The recipe is actually very adaptable; sugar content can vary, alcohol can vary, and cooking time is really just as long as it needs. There are people who hate recipes like that, but there's something very endearing and very Italian about them.

Speaking of Italian, the one thing that stumped me was why when I look up Italian recipes for the dessert the name is "zabaione" and when I look up English recipes it's "zabaglione"? If anyone can let me know, I'd appreciate it. The recipe I used said it could have come from one of several military generals of royalty with names that all sort of sound like "ee'-oh'-neh'" but then it admits that the recipe is probably a lot older than any of those war stories. The Italians were probably eating sweetened, alcoholic egg yolks long before Captain Baglioni or Giovanni de Baylon had anything to do with it. What did men know about Italian desserts in the 16th Century anyway?

I had 12 egg yolks leftover from the angel food cake, but you can do a smaller version of this recipe if you wish by just dividing all the ingredients appropriately. The long mixing is boring, but I had a willing friend who took the whisking reigns. It was a bonus that we could speak Italian together while he waited patiently for the custard to thicken. His Italian is much better than mine, and having just returned from Rome, the whole process was quaintly beautiful.

Zabaione al Prosecco
12 egg yolks
1/2 cup Prosecco (it doesn't have to be a great Prosecco. Anything will do. Any other sparkling wine will also do. If it's very sweet, just add less sugar below)
1 cup sugar

Seriously, three ingredients. You can do this.

1. Separate the egg whites from the egg yolks and reserve the whites for another purpose*
2. Bring a pot of water to almost a simmer. It should never actually boil, but always be in the verge. Use a pot that a heatproof bowl can sit on top of safely (you're making a double-boiler).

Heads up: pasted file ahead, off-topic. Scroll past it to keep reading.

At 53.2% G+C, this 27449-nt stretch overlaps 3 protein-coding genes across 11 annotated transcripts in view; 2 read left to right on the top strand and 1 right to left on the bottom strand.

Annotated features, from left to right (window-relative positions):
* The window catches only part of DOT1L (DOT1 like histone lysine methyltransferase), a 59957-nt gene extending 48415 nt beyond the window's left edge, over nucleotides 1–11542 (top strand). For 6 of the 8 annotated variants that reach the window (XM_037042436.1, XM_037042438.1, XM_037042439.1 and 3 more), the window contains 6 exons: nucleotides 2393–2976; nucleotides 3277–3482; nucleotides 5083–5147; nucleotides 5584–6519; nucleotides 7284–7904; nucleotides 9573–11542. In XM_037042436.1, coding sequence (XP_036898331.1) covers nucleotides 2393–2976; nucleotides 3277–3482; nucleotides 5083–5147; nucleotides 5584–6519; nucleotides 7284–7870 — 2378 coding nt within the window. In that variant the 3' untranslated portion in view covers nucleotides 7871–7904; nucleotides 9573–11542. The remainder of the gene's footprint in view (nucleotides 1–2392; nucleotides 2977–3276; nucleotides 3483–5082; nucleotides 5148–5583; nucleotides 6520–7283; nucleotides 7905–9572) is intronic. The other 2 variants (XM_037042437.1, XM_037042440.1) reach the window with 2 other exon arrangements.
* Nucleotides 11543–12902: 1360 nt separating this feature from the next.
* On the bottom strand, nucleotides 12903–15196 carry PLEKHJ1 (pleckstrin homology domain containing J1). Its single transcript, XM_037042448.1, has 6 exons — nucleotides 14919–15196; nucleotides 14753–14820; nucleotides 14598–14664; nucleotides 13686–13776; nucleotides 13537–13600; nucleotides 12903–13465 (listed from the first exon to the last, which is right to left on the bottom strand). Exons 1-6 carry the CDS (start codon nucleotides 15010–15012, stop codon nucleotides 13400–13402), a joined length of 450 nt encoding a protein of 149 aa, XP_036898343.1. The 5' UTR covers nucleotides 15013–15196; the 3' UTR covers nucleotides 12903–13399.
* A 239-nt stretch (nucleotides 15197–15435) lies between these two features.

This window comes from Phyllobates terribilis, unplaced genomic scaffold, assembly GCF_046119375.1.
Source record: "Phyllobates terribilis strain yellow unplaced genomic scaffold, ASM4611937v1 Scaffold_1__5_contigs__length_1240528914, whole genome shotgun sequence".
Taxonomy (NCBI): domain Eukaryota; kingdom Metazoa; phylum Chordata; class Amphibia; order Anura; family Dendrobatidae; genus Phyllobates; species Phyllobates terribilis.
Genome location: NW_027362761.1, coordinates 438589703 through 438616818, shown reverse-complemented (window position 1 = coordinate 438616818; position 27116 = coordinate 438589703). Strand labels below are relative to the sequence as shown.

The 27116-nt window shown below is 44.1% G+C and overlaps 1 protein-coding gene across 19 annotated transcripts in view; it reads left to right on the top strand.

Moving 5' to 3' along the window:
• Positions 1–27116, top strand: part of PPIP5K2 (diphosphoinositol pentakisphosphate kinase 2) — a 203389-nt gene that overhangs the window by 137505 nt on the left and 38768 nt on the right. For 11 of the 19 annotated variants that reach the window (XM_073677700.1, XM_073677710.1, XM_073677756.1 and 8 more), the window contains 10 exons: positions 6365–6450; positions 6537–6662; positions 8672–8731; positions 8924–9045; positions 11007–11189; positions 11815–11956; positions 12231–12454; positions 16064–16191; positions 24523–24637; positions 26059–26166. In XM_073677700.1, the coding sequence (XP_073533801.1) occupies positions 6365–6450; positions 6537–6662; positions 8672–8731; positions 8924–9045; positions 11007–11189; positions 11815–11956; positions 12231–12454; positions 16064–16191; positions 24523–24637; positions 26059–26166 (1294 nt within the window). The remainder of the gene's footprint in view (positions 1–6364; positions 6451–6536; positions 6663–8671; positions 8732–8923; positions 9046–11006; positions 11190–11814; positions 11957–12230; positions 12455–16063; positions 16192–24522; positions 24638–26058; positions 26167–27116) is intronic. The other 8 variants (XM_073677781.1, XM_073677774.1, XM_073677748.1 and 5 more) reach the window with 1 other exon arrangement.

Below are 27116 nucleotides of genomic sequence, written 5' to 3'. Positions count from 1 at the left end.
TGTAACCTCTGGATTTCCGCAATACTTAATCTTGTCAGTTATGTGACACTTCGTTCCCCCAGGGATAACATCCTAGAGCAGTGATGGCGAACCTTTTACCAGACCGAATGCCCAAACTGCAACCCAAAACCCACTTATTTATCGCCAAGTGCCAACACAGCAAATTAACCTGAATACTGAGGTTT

3. Put the yolks and sugar in a heatproof bowl and beat it with an electric whisk or beater until the eggs are thick, creamy, and almost white.
4. Add the Prosecco a teaspoon at a time, beating constantly and once all the Prosecco is added, put the bowl on top of the pot and whisk or blend for 15-20 minutes, until the cream is expanded, luscious and thick.
5. Serve immediately, or remove the bowl from the heat and keep beating until the custard cools completely. If you stop beating too early, the alcohol will separate. With the Prosecco in it it's better to eat it right away and make the most of the bubbles!

*Ideally you use them first if you need to whip them, as they're not going to get any fluffier by leaving them in your fridge. You can leave for up to two days in there if you, say, want to make an egg-white omelet with them. you can also freeze them, and the same goes for leftover egg yolks in other recipes. Once you try this recipe, though, you won't have any trouble using up leftover yolks. Take that, mayonnaise.

Wednesday, January 12, 2011

Finally! Angel Food Cake with Maple-Honey Dessert Wine Apricots and Honey Ice Wine Figs

Basically the whole concept of the 3rd Annual Volk/Watson Christmas Extravaganza started because I wanted to make Angel's Food Cake. To me, that's more than reason enough to have a party. The fact that it was Christmas came second.